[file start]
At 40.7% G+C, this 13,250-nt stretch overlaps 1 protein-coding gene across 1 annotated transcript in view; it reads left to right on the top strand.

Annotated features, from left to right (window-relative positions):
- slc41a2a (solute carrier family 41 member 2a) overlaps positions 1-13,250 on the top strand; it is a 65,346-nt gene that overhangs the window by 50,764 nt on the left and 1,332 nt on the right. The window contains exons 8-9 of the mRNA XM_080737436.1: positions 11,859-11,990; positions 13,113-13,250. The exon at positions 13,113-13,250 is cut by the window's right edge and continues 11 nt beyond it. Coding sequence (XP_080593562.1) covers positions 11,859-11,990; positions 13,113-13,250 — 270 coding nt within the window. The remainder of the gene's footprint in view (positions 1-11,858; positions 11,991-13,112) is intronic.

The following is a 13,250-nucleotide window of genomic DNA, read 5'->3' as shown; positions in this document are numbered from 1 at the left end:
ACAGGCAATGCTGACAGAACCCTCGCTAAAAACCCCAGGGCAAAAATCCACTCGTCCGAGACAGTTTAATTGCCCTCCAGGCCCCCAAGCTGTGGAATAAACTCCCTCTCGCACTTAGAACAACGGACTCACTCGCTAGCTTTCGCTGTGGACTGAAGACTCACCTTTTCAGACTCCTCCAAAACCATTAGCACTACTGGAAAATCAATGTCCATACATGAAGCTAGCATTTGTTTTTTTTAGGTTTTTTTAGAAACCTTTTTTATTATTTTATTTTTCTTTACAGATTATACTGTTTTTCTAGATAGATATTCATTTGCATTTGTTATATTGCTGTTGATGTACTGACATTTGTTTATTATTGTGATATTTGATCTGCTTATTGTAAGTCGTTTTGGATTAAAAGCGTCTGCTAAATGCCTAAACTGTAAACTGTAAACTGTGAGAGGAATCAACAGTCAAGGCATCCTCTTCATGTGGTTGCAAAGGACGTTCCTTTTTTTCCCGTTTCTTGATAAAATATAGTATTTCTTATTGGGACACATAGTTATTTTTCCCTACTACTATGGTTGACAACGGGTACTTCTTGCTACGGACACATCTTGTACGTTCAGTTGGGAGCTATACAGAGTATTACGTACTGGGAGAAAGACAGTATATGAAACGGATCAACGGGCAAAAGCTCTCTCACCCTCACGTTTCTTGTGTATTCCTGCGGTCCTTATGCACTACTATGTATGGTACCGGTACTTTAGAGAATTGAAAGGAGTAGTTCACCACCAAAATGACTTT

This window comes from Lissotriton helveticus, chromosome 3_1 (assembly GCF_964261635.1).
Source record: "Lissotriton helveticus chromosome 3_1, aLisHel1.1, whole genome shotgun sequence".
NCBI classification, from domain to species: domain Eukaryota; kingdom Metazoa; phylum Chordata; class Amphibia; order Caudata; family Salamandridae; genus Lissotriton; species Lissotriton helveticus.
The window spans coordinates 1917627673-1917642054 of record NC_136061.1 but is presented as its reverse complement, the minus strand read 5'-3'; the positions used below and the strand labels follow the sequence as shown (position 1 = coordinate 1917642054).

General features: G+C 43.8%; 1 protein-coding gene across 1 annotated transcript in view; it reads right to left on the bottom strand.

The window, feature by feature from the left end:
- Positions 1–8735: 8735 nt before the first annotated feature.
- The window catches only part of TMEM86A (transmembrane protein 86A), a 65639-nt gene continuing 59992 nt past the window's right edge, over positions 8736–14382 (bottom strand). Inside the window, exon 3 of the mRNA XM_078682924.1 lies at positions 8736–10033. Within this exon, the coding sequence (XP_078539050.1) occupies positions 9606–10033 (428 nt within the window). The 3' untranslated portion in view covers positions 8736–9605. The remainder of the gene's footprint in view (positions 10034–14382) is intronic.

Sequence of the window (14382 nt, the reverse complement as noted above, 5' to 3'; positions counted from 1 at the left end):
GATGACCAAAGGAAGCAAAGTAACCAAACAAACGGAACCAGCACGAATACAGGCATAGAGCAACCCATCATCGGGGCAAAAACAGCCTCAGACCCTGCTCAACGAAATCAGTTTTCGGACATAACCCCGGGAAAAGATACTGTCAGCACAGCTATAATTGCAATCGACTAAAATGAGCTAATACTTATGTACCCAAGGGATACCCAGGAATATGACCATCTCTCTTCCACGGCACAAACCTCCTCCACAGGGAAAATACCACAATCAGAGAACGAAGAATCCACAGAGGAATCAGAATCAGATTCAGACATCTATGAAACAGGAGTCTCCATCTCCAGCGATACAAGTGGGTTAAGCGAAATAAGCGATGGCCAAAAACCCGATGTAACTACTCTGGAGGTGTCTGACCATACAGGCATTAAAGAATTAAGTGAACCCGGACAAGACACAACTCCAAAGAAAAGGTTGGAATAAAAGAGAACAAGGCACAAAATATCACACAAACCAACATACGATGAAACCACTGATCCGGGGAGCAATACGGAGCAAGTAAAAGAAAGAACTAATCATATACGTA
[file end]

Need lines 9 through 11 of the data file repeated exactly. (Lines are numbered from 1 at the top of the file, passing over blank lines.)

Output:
The window spans coordinates 1917627673-1917642054 of record NC_136061.1 but is presented as its reverse complement, the minus strand read 5'-3'; the positions used below and the strand labels follow the sequence as shown (position 1 = coordinate 1917642054).

General features: G+C 43.8%; 1 protein-coding gene across 1 annotated transcript in view; it reads right to left on the bottom strand.

The window, feature by feature from the left end: